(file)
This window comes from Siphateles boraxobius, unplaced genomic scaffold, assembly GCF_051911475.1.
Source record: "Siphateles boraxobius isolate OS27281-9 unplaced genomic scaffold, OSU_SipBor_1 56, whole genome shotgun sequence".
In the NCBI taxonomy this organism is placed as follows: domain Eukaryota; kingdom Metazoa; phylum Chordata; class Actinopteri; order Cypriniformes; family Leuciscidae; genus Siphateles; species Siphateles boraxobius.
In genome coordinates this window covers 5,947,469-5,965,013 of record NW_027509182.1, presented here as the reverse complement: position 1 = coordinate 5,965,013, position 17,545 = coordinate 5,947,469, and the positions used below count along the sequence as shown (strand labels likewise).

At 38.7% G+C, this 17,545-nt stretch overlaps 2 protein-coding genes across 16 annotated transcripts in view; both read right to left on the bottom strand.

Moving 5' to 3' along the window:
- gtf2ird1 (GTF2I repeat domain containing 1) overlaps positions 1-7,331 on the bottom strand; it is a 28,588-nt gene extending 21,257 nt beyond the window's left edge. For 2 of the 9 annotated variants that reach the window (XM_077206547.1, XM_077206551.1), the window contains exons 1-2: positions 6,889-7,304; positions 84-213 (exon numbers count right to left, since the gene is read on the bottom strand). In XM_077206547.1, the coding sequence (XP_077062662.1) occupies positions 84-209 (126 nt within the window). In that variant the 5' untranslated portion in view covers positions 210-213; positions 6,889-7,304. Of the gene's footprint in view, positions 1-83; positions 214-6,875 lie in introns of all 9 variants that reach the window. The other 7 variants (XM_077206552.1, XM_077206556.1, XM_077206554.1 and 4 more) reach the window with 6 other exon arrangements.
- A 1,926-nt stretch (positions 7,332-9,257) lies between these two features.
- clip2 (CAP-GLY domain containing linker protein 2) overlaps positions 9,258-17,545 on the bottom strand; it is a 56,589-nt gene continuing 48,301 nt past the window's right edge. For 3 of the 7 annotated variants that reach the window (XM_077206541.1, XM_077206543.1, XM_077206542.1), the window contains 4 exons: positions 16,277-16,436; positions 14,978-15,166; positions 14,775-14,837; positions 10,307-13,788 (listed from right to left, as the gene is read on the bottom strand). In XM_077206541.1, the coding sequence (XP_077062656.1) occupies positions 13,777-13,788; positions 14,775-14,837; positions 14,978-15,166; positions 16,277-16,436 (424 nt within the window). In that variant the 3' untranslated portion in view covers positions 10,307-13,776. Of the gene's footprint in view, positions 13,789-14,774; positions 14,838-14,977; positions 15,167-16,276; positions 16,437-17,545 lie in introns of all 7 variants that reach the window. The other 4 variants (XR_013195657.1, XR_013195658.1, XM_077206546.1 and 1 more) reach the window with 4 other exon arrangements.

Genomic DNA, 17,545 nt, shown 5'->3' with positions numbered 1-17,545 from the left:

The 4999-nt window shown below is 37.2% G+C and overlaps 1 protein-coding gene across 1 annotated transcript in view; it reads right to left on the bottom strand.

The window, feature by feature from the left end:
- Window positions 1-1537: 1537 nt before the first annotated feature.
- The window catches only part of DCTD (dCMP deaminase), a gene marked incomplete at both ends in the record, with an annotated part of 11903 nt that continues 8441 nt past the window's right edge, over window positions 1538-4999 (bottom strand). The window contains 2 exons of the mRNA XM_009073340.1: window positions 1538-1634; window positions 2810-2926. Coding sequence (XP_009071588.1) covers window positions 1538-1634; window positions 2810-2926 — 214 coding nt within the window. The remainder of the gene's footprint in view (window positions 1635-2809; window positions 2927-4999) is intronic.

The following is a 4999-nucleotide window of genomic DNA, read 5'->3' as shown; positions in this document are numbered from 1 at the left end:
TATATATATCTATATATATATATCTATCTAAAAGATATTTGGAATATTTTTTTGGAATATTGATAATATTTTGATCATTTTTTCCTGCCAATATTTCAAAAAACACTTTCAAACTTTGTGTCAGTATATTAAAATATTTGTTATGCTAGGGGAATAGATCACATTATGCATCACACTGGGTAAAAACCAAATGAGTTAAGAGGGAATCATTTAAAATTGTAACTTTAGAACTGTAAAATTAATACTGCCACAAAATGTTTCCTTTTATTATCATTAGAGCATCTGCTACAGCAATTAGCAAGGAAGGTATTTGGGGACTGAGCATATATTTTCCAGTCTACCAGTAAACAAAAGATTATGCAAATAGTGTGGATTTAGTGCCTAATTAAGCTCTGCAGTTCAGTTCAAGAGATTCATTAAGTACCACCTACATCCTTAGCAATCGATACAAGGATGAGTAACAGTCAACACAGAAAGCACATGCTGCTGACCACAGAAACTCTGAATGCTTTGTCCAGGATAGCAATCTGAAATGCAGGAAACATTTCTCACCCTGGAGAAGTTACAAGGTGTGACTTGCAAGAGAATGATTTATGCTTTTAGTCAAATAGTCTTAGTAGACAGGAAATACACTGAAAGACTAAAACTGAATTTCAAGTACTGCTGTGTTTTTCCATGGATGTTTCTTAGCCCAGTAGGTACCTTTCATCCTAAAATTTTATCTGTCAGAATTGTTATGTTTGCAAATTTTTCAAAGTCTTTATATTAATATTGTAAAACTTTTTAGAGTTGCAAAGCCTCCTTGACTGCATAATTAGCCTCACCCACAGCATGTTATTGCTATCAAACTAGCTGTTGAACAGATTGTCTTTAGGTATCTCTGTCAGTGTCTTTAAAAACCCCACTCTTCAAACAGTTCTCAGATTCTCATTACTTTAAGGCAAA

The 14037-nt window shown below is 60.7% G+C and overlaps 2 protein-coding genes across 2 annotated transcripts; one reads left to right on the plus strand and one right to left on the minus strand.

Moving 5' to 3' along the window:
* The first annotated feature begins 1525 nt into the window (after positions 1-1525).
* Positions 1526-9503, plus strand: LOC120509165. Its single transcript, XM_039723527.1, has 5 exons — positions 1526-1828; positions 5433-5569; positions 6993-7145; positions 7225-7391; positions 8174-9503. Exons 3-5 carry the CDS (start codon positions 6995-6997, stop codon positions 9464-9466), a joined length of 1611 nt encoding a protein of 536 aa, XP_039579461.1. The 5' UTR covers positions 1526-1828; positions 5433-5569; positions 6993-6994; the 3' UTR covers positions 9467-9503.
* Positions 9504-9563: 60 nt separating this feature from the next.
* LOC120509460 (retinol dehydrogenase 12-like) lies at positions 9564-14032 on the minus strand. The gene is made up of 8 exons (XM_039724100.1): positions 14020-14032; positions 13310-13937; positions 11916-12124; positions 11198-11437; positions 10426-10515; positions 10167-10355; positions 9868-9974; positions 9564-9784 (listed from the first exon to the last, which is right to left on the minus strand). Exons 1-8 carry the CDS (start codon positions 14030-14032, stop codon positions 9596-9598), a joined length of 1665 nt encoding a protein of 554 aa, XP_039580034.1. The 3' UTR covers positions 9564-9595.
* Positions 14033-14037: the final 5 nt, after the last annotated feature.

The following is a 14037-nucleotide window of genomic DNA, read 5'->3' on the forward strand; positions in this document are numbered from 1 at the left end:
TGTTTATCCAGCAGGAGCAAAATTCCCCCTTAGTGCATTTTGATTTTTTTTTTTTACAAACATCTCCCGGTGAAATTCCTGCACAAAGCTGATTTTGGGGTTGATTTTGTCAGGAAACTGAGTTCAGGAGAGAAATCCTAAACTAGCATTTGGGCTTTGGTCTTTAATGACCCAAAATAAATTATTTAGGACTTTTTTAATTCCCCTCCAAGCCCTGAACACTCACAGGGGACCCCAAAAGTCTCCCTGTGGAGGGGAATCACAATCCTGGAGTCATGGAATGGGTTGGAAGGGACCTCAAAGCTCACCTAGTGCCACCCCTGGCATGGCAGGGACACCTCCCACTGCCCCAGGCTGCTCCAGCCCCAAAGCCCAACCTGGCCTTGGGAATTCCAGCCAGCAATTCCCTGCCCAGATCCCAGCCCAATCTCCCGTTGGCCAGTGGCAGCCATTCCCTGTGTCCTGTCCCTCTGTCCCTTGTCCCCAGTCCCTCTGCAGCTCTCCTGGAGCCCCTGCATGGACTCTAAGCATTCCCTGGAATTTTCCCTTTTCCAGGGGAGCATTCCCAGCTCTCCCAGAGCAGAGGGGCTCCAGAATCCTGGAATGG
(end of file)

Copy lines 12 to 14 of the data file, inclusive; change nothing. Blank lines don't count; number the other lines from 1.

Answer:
The window, feature by feature from the left end:
- Window positions 1-1537: 1537 nt before the first annotated feature.
- The window catches only part of DCTD (dCMP deaminase), a gene marked incomplete at both ends in the record, with an annotated part of 11903 nt that continues 8441 nt past the window's right edge, over window positions 1538-4999 (bottom strand). The window contains 2 exons of the mRNA XM_009073340.1: window positions 1538-1634; window positions 2810-2926. Coding sequence (XP_009071588.1) covers window positions 1538-1634; window positions 2810-2926 — 214 coding nt within the window. The remainder of the gene's footprint in view (window positions 1635-2809; window positions 2927-4999) is intronic.